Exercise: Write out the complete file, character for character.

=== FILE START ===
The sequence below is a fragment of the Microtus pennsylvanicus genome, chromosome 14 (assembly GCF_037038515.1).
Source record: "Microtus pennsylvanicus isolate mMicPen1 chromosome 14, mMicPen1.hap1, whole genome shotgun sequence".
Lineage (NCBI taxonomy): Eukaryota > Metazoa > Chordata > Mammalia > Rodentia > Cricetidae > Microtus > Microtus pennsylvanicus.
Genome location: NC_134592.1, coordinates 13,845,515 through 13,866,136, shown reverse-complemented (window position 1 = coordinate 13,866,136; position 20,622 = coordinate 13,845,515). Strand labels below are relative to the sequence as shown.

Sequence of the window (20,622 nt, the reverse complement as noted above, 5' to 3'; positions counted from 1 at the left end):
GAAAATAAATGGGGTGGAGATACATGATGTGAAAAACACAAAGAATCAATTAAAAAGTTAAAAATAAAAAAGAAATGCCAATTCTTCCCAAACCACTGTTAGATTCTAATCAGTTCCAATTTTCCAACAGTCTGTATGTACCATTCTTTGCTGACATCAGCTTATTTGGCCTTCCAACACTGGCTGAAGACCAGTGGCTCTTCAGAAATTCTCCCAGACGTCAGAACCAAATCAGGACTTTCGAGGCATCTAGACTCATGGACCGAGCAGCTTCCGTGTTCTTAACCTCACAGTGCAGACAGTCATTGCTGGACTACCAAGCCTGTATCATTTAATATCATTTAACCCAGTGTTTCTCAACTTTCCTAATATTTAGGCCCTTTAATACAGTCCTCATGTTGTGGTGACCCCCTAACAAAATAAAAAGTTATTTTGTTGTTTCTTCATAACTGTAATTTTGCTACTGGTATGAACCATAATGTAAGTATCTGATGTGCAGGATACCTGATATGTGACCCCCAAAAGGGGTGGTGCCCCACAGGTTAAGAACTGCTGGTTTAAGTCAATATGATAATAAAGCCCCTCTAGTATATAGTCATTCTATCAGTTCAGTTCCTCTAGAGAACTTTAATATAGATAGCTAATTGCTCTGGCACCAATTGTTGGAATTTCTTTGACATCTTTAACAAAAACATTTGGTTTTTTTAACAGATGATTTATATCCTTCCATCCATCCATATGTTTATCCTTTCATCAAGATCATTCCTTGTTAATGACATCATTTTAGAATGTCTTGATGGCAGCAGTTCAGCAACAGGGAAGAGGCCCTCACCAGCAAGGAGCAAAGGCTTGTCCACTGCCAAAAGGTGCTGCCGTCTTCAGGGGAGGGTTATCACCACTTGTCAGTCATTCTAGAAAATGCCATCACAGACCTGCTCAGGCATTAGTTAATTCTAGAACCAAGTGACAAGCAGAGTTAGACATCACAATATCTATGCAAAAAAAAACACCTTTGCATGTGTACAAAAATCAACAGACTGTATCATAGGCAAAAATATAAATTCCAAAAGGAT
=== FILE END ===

The sequence below is a fragment of the Microtus pennsylvanicus genome, chromosome 14 (assembly GCF_037038515.1).
Source record: "Microtus pennsylvanicus isolate mMicPen1 chromosome 14, mMicPen1.hap1, whole genome shotgun sequence".
Lineage (NCBI taxonomy): Eukaryota > Metazoa > Chordata > Mammalia > Rodentia > Cricetidae > Microtus > Microtus pennsylvanicus.
Genome location: NC_134592.1, coordinates 13,845,515 through 13,866,136, shown reverse-complemented (window position 1 = coordinate 13,866,136; position 20,622 = coordinate 13,845,515). Strand labels below are relative to the sequence as shown.

Sequence of the window (20,622 nt, the reverse complement as noted above, 5' to 3'; positions counted from 1 at the left end):
GAAAATAAATGGGGTGGAGATACATGATGTGAAAAACACAAAGAATCAATTAAAAAGTTAAAAATAAAAAAGAAATGCCAATTCTTCCCAAACCACTGTTAGATTCTAATCAGTTCCAATTTTCCAACAGTCTGTATGTACCATTCTTTGCTGACATCAGCTTATTTGGCCTTCCAACACTGGCTGAAGACCAGTGGCTCTTCAGAAATTCTCCCAGACGTCAGAACCAAATCAGGACTTTCGAGGCATCTAGACTCATGGACCGAGCAGCTTCCGTGTTCTTAACCTCACAGTGCAGACAGTCATTGCTGGACTACCAAGCCTGTATCATTTAATATCATTTAACCCAGTGTTTCTCAACTTTCCTAATATTTAGGCCCTTTAATACAGTCCTCATGTTGTGGTGACCCCCTAACAAAATAAAAAGTTATTTTGTTGTTTCTTCATAACTGTAATTTTGCTACTGGTATGAACCATAATGTAAGTATCTGATGTGCAGGATACCTGATATGTGACCCCCAAAAGGGGTGGTGCCCCACAGGTTAAGAACTGCTGGTTTAAGTCAATATGATAATAAAGCCCCTCTAGTATATAGTCATTCTATCAGTTCAGTTCCTCTAGAGAACTTTAATATAGATAGCTAATTGCTCTGGCACCAATTGTTGGAATTTCTTTGACATCTTTAACAAAAACATTTGGTTTTTTTAACAGATGATTTATATCCTTCCATCCATCCATATGTTTATCCTTTCATCAAGATCATTCCTTGTTAATGACATCATTTTAGAATGTCTTGATGGCAGCAGTTCAGCAACAGGGAAGAGGCCCTCACCAGCAAGGAGCAAAGGCTTGTCCACTGCCAAAAGGTGCTGCCGTCTTCAGGGGAGGGTTATCACCACTTGTCAGTCATTCTAGAAAATGCCATCACAGACCTGCTCAGGCATTAGTTAATTCTAGAACCAAGTGACAAGCAGAGTTAGACATCACAATATCTATGCAAAAAAAAACACCTTTGCATGTGTACAAAAATCAACAGACTGTATCATAGGCAAAAATATAAATTCCAAAAGGAT